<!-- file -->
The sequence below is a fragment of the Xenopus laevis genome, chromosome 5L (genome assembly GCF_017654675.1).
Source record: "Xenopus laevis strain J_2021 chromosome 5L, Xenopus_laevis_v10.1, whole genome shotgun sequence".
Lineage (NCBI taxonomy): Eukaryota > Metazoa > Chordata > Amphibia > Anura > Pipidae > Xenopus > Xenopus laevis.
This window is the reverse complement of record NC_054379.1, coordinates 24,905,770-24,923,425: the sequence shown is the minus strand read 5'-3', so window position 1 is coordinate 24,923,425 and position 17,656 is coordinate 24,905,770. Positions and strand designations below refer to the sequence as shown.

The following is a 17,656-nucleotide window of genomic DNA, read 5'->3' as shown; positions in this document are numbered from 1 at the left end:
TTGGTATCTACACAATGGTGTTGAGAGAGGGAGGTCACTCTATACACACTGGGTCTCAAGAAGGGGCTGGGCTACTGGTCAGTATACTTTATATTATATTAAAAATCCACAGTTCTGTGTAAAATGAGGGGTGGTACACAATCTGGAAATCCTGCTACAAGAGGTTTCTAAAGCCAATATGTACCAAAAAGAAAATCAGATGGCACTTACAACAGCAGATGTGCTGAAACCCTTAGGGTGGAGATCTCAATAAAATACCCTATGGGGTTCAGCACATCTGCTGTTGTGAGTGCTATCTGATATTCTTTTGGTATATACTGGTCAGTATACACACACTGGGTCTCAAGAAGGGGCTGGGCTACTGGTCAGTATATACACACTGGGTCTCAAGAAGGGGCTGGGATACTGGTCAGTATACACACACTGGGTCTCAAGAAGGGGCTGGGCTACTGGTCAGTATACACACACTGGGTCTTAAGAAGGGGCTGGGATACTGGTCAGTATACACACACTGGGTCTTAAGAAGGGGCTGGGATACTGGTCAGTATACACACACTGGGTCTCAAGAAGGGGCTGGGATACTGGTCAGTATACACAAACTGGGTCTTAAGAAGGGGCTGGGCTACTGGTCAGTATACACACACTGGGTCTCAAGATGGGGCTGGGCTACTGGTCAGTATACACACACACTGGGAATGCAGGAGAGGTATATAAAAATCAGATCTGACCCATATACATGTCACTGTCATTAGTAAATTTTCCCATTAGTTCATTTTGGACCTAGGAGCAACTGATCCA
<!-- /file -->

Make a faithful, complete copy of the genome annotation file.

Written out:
The sequence below is a fragment of the Xenopus laevis genome, chromosome 5L (genome assembly GCF_017654675.1).
Source record: "Xenopus laevis strain J_2021 chromosome 5L, Xenopus_laevis_v10.1, whole genome shotgun sequence".
Lineage (NCBI taxonomy): Eukaryota > Metazoa > Chordata > Amphibia > Anura > Pipidae > Xenopus > Xenopus laevis.
This window is the reverse complement of record NC_054379.1, coordinates 24,905,770-24,923,425: the sequence shown is the minus strand read 5'-3', so window position 1 is coordinate 24,923,425 and position 17,656 is coordinate 24,905,770. Positions and strand designations below refer to the sequence as shown.

The following is a 17,656-nucleotide window of genomic DNA, read 5'->3' as shown; positions in this document are numbered from 1 at the left end:
TTGGTATCTACACAATGGTGTTGAGAGAGGGAGGTCACTCTATACACACTGGGTCTCAAGAAGGGGCTGGGCTACTGGTCAGTATACTTTATATTATATTAAAAATCCACAGTTCTGTGTAAAATGAGGGGTGGTACACAATCTGGAAATCCTGCTACAAGAGGTTTCTAAAGCCAATATGTACCAAAAAGAAAATCAGATGGCACTTACAACAGCAGATGTGCTGAAACCCTTAGGGTGGAGATCTCAATAAAATACCCTATGGGGTTCAGCACATCTGCTGTTGTGAGTGCTATCTGATATTCTTTTGGTATATACTGGTCAGTATACACACACTGGGTCTCAAGAAGGGGCTGGGCTACTGGTCAGTATATACACACTGGGTCTCAAGAAGGGGCTGGGATACTGGTCAGTATACACACACTGGGTCTCAAGAAGGGGCTGGGCTACTGGTCAGTATACACACACTGGGTCTTAAGAAGGGGCTGGGATACTGGTCAGTATACACACACTGGGTCTTAAGAAGGGGCTGGGATACTGGTCAGTATACACACACTGGGTCTCAAGAAGGGGCTGGGATACTGGTCAGTATACACAAACTGGGTCTTAAGAAGGGGCTGGGCTACTGGTCAGTATACACACACTGGGTCTCAAGATGGGGCTGGGCTACTGGTCAGTATACACACACACTGGGAATGCAGGAGAGGTATATAAAAATCAGATCTGACCCATATACATGTCACTGTCATTAGTAAATTTTCCCATTAGTTCATTTTGGACCTAGGAGCAACTGATCCA